Thought Piece | Innovation

Finding your voice. Creating a well-spoken experience

Author: Ed Hasting-Evans
Date: 01/10/19

Finding your voice. Creating a well-spoken experience

Whether creating an entertainment system for Aston Martin, native mobile and desktop apps, in-store interactive kiosks for Tesco or responsive websites, they all have two things in common; a visual display (of some sort) and a physical way of interacting with them (such as a touch screen, mouse or keyboard).

Voice User Interfaces (VUIs) – also known as spoken interfaces – are different, the interaction and display with them is almost solely audible (aside from complimentary information being provided via simple visual ‘cards’ for Alexa). But that isn’t to say that no visual user interface means no user experience, in fact it’s quite the opposite. An audible interface can become confusing for users very quickly, leading to frustration and user drop out.

The good news is, a lot of the approaches and considerations that are core to more traditional user experience design are also necessary for VUI design. And, first and foremost, is the understanding that great products solve real user needs quickly.

“Amazon’s Alexa ecosystem is exploding, for better and worse. It’s going to be a huge year for Alexa and voice computing in general” Engadget’s CES coverage

When considering a voice UI – or spoken interface – we should be asking the question, what problem are we trying to solve? Is a VUI a good solution for this problem? Is voice simplifying the process? Or are you accelerating the user deep into a task? A great example where you could say ‘yes’ to these is asking Alexa where your Amazon order is.

VUIs are not always a good answer for situations where there is a need to manage lots of variables, either because the interface requires a lot of input, or where users need to compare lists of things. An example would be trying to compare and pick a new credit card.

Given that there is a user need to be solved, you then need to consider three very different things:

  • Voice inputs - How are users going to interact with our app? It needs to feel natural to the user, which is easier said than done as we all have different conversation styles or phrasing – "Alexa, ask Smart Energy how much power I am using today?", "Hey, Google. How much gas am I using?"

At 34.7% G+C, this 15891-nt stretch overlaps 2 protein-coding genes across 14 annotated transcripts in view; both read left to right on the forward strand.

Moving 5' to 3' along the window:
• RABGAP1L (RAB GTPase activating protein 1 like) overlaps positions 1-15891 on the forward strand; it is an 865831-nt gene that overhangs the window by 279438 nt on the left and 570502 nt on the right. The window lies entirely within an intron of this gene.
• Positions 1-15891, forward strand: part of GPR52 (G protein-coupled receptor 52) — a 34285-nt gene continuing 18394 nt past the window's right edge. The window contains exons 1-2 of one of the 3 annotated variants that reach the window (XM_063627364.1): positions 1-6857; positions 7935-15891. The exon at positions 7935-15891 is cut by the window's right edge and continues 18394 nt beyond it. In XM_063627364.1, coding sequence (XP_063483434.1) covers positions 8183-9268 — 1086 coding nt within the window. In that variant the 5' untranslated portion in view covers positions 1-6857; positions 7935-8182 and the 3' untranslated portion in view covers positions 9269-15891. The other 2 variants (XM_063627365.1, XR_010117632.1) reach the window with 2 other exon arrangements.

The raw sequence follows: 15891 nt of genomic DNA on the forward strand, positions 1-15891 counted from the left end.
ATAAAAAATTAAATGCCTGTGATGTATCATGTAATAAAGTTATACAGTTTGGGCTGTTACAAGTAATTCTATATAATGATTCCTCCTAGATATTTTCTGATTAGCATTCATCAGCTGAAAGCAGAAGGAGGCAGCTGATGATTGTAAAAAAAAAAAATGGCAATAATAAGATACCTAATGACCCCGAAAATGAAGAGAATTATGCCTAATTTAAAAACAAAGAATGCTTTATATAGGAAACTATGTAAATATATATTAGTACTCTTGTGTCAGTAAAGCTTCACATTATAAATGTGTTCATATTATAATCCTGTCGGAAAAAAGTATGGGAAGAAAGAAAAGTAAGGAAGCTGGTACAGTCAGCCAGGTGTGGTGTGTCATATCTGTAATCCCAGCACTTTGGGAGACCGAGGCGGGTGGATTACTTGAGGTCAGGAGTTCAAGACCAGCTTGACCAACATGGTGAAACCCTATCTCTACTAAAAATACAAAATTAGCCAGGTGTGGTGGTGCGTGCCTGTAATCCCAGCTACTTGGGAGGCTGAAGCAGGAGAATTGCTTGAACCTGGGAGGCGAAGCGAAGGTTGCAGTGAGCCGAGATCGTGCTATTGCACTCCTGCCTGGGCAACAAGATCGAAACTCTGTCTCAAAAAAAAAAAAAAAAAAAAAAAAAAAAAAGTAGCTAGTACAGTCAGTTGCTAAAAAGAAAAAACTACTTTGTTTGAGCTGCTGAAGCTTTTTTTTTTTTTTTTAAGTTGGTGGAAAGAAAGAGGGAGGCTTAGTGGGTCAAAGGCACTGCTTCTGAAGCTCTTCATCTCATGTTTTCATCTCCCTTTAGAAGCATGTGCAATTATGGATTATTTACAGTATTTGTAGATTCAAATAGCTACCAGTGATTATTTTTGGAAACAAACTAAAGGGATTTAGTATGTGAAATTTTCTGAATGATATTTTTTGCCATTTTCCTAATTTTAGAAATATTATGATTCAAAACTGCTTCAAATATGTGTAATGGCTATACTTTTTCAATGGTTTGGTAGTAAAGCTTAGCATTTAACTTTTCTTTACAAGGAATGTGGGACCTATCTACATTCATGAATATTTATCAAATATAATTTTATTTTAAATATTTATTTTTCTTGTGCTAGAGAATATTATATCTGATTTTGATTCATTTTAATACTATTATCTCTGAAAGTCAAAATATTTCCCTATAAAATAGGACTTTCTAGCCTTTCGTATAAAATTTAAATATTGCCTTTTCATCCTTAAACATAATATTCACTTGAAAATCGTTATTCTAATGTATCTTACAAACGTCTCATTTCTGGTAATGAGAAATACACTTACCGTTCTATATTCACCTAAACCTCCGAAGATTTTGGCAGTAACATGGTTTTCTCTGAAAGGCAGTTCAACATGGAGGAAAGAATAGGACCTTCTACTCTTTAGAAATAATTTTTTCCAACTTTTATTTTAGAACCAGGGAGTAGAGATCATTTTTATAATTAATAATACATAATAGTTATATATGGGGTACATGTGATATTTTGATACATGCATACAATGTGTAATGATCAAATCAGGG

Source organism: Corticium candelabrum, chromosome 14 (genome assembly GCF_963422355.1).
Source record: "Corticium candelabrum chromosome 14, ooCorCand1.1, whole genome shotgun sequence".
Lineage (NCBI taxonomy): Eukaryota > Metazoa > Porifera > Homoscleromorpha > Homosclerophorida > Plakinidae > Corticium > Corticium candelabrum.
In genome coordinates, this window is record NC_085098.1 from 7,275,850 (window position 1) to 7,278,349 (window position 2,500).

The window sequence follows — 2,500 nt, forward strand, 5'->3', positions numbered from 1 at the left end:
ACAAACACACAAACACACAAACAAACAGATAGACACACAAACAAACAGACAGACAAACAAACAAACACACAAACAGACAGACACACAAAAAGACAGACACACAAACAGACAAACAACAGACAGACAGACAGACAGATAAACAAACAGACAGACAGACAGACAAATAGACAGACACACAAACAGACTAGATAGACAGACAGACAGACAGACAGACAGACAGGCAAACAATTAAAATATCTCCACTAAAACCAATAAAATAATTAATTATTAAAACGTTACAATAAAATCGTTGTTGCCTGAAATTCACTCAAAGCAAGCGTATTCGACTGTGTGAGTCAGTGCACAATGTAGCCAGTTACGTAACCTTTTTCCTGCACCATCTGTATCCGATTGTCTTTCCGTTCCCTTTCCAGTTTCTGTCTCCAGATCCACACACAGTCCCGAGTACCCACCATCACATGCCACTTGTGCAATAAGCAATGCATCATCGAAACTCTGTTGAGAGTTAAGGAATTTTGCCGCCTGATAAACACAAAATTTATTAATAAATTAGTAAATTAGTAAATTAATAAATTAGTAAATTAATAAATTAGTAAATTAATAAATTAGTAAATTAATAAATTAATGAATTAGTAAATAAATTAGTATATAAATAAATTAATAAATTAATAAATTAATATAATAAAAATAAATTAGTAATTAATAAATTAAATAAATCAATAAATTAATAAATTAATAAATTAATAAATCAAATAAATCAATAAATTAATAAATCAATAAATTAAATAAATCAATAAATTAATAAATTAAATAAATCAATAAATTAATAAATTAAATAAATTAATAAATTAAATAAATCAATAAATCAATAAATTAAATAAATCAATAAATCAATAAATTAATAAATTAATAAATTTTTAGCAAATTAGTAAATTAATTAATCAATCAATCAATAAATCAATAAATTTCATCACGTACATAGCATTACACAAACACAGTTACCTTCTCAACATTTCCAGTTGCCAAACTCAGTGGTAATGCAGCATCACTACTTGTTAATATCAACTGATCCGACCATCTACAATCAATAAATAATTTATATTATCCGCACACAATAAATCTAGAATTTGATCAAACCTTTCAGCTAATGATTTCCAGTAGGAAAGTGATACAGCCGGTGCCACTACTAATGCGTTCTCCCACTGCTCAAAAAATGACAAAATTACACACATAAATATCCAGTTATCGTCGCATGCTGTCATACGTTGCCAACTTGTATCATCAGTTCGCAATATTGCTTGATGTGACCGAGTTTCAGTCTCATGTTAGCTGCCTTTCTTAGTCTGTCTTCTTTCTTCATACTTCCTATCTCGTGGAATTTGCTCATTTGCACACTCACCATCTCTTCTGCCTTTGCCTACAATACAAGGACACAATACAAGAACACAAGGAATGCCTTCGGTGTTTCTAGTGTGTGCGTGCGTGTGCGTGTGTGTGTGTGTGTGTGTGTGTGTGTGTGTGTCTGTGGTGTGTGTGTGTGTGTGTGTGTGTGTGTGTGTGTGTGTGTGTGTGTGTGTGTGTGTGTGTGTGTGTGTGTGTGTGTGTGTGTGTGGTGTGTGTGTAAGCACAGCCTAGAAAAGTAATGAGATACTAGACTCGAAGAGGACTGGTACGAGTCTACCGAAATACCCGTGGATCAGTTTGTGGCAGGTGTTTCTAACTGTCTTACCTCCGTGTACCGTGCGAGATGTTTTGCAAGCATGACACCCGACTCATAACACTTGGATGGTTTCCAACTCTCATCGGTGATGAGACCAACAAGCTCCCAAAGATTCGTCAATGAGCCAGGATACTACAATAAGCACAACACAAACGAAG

• Audio outputs - These are the ways your app interacts back with the user and should consider your brand style, tone of voice and clarity of communication. This is an opportunity to create a personality.

  • Multi-modal interface - Does your Audio Interface need to make use of other interfaces to achieve a goal? How can any companion apps, or other interfaces, be used to help the user and are they appropriate?

These inputs and outputs, and even tone of voice, can be captured in user journeys. These user journeys should consider a user’s context. For example, if your VUI knows it is on loud speaker then it may choose not to read out the text you’ve just received; however, if it detects that you have connected headphones it might be appropriate to do so!

Copy should be conversational, but as a rule of thumb if it is too chatty it can be distracting – and please bear in mind that written language sounds different to normal speech. A UK newspaper released an Alexa app which obviously used its web based API to read out news content to the user in full. Apart from being confusing to navigate, the experience of consuming, what could have been bite-sized news content, was terrible and unnatural. A far cry from the same experience of hearing the news on your radio!

Keep navigation natural and simple. If a user gets lost, they have no visual cues to check where they are to re-orientate. This can be particularly challenging because discoverability of functionality is hard, making simple interactions imperative.

As when designing any experience, testing is important. With VUIs it can be helpful to role play with someone else to see how natural it sounds, ideally with a third person who can provide an outside perspective. Recently, we were developing some POCs on Google Home, and when carrying out technical testing in the office, we were getting comments like ‘That sounds really unnatural’, which is great feedback that can be used to drive improvements.

Interested? Get in touch and chat to us about what Voice could mean for you.